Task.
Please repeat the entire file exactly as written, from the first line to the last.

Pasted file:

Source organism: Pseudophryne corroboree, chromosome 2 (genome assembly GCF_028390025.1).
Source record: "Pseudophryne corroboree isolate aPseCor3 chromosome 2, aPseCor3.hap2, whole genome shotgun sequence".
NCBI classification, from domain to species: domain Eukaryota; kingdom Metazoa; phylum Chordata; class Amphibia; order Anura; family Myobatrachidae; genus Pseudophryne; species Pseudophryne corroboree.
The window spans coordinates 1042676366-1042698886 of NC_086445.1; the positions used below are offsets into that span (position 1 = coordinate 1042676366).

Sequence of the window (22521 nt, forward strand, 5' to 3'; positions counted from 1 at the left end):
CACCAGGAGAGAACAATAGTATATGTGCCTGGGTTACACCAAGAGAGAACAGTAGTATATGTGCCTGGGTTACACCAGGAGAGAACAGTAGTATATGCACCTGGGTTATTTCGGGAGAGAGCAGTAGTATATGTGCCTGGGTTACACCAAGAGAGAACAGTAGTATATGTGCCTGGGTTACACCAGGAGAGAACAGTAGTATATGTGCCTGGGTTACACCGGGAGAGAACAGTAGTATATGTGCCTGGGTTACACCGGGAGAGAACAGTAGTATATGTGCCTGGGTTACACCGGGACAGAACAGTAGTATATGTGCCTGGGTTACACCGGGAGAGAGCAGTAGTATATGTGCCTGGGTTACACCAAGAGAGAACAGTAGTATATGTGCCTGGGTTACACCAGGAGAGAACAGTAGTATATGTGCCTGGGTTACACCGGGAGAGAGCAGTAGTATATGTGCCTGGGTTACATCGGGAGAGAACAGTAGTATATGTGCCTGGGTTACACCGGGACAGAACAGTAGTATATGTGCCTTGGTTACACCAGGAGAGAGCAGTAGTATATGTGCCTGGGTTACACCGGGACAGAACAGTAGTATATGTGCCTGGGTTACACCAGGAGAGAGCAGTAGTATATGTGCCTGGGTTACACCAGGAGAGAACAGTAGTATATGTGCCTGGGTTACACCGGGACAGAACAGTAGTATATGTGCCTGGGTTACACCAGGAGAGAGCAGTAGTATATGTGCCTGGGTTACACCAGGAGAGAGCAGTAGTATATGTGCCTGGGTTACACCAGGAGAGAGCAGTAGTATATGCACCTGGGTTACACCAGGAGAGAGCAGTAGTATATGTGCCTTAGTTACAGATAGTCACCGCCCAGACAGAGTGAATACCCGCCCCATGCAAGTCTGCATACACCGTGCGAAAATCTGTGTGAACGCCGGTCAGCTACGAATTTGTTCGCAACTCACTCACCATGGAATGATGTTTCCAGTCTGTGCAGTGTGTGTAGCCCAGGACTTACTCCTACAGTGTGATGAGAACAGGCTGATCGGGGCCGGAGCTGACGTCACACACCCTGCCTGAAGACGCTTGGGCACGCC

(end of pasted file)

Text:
Source organism: Pseudophryne corroboree, chromosome 2 (genome assembly GCF_028390025.1).
Source record: "Pseudophryne corroboree isolate aPseCor3 chromosome 2, aPseCor3.hap2, whole genome shotgun sequence".
NCBI classification, from domain to species: domain Eukaryota; kingdom Metazoa; phylum Chordata; class Amphibia; order Anura; family Myobatrachidae; genus Pseudophryne; species Pseudophryne corroboree.
The window spans coordinates 1042676366-1042698886 of NC_086445.1; the positions used below are offsets into that span (position 1 = coordinate 1042676366).

Sequence of the window (22521 nt, forward strand, 5' to 3'; positions counted from 1 at the left end):
CACCAGGAGAGAACAATAGTATATGTGCCTGGGTTACACCAAGAGAGAACAGTAGTATATGTGCCTGGGTTACACCAGGAGAGAACAGTAGTATATGCACCTGGGTTATTTCGGGAGAGAGCAGTAGTATATGTGCCTGGGTTACACCAAGAGAGAACAGTAGTATATGTGCCTGGGTTACACCAGGAGAGAACAGTAGTATATGTGCCTGGGTTACACCGGGAGAGAACAGTAGTATATGTGCCTGGGTTACACCGGGAGAGAACAGTAGTATATGTGCCTGGGTTACACCGGGACAGAACAGTAGTATATGTGCCTGGGTTACACCGGGAGAGAGCAGTAGTATATGTGCCTGGGTTACACCAAGAGAGAACAGTAGTATATGTGCCTGGGTTACACCAGGAGAGAACAGTAGTATATGTGCCTGGGTTACACCGGGAGAGAGCAGTAGTATATGTGCCTGGGTTACATCGGGAGAGAACAGTAGTATATGTGCCTGGGTTACACCGGGACAGAACAGTAGTATATGTGCCTTGGTTACACCAGGAGAGAGCAGTAGTATATGTGCCTGGGTTACACCGGGACAGAACAGTAGTATATGTGCCTGGGTTACACCAGGAGAGAGCAGTAGTATATGTGCCTGGGTTACACCAGGAGAGAACAGTAGTATATGTGCCTGGGTTACACCGGGACAGAACAGTAGTATATGTGCCTGGGTTACACCAGGAGAGAGCAGTAGTATATGTGCCTGGGTTACACCAGGAGAGAGCAGTAGTATATGTGCCTGGGTTACACCAGGAGAGAGCAGTAGTATATGCACCTGGGTTACACCAGGAGAGAGCAGTAGTATATGTGCCTTAGTTACAGATAGTCACCGCCCAGACAGAGTGAATACCCGCCCCATGCAAGTCTGCATACACCGTGCGAAAATCTGTGTGAACGCCGGTCAGCTACGAATTTGTTCGCAACTCACTCACCATGGAATGATGTTTCCAGTCTGTGCAGTGTGTGTAGCCCAGGACTTACTCCTACAGTGTGATGAGAACAGGCTGATCGGGGCCGGAGCTGACGTCACACACCCTGCCTGAAGACGCTTGGGCACGCC